When it gets dark, my headlamp is a bit drained (used it for 5 hours earlier that day), but Aaron has a spare hand-held flashlight, which is easier than carrying spare batteries and changing them out in the dark.  He ends up getting me to the finish line with 90 minutes to spare.

Aaron moved (closer to Baldy) a few years back so I mostly only interact with him through Facebook.  He is running a combination of timed races and 100Ks (and so is Lacey), and he has a cult following for Baldy Marathons and whatever crazy steep mountain courses he develops.  Don’t think I will ever be able to do those events, though.

After being paced, I felt I should pay it forward and pace someone in an ultra.  So, in October of last year, I “paced” my friend Alan for the final 17 miles of his first 100K.  The only problem was that he felt too good, so I paced him for 7 miles, and I fell off his pace… and ended up helping a stranger get through the final 3 miles.  Hope to get my “redemption” pacing job at San Diego 100M in June.

Aaron remains the ideal for an ultra pacer and I hope to live up to his standards.  I thank him for making my Twin Peaks 50M finish a very pleasant one.

10 Days

February 20, 2019

10.  Jessica DeLine

I semi-met Jessica when I first ran the Harding Hustle 50K back in 2012; she was the race director.  I got to know her a bit better that October when I attempted her Twin Peaks 50M race.  I had trouble getting to this race (freeway fatality) and was stuck on the freeway at a complete stop for over an hour at 3am, getting to the race 45 minutes AFTER the early start.  She let me start as soon as I wanted to get going and let me know that I could have an extra 45 minutes at the end if I needed it (but I ended up dropping to the 50K).

Over a period of several years, I got to know Jessica decently well, mostly because she would allow me (and an assortment of friends) an early start at her events.  Usually I would repay this favor with a small loaf of homemade bread and a bottle of an interesting beer (because she is a beer fan).

For the past few years, I have volunteered at Harding Hustle at most of the aid stations as well as the finish line, and not just because Jessica offers me a discount on a future race (though that helps).

In 2016, I had made plans to volunteer also at her Twin Peaks race, but since I DNF’ed at the North Face Park City race, I told her that intended on running the Twin Peaks event… but, I would also volunteer.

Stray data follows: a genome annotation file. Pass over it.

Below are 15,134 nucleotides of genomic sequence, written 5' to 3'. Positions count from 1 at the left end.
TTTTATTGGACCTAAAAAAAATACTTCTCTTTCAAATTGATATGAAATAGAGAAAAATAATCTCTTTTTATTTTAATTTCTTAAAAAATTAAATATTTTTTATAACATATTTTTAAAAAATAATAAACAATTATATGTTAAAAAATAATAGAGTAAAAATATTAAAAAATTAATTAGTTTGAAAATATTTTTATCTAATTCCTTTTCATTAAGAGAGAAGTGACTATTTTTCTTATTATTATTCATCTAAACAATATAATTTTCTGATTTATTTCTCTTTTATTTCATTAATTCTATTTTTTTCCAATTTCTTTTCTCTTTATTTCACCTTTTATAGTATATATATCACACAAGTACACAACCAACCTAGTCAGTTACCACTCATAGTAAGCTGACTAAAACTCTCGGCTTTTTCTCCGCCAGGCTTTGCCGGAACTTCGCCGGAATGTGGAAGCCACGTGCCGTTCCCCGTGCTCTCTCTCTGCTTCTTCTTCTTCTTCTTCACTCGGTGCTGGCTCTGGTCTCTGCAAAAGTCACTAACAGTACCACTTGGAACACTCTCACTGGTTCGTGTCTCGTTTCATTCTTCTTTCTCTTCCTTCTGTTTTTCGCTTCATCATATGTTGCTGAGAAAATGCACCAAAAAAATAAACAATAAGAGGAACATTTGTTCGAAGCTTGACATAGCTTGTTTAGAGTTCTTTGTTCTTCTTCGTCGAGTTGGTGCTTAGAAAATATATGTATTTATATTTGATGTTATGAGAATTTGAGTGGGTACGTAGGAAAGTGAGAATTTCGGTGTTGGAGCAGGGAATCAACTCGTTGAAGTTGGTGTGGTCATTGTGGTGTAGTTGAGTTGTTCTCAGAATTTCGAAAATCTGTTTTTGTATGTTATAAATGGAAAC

So, I showed up at 4:30am (plus an hour-long drive and some prep at home before that), set up tables and tents, loaded supplies for aid stations into vehicles, checked runners in, then set off myself at 7am, ran 10+ hours, finished, helped other finishers, packed up supplies, tents, and tables, and drove home, getting back around midnight.

Since 2012, I have done 5 Twin Peaks races and 2 Harding Hustles, and probably volunteered at 5 races as well.  For some people, consistency in doing a certain race is often for a specific medal or because all your friends are there, but for these events, it’s because they are challenging, reasonably-priced (discount or no), and well-organized.

Jessica, in particular, is my kind of race director.  She knows what runners want, puts on a good event, and can make reasonable accommodations as needed (in my case, an early start or two; or letting me finish a little over the time limit).

We have never run together (I think she is far too busy for ultras anymore), but I am always interested in running in her events or helping her out.

11 Days

February 19, 2019

11.  Lauren Miertschin

I first met Lauren in 2012 on the tough stretch between the Upper Holy Jim “parking lot” and Santiago Peak.  I didn’t know her and we didn’t really talk but she filmed me for her running blog.  We ended up finishing relatively close to one another and became fast friends while waiting for our drop bags (which were delayed due to a runner being airlifted out).

Less than a year later, Lauren convinced me to sign up for the Old Goats 50M (which was full and had a waitlist), and we ended up getting in.  Lauren told me that the opening section of the race (called the Candy Store Loop) is super-difficult.  Runners have 6 hours to complete this 21 mile section (or 6-1/2 hours if you start an hour early).  In her previous training, she had never been able to do the loop under either time limit.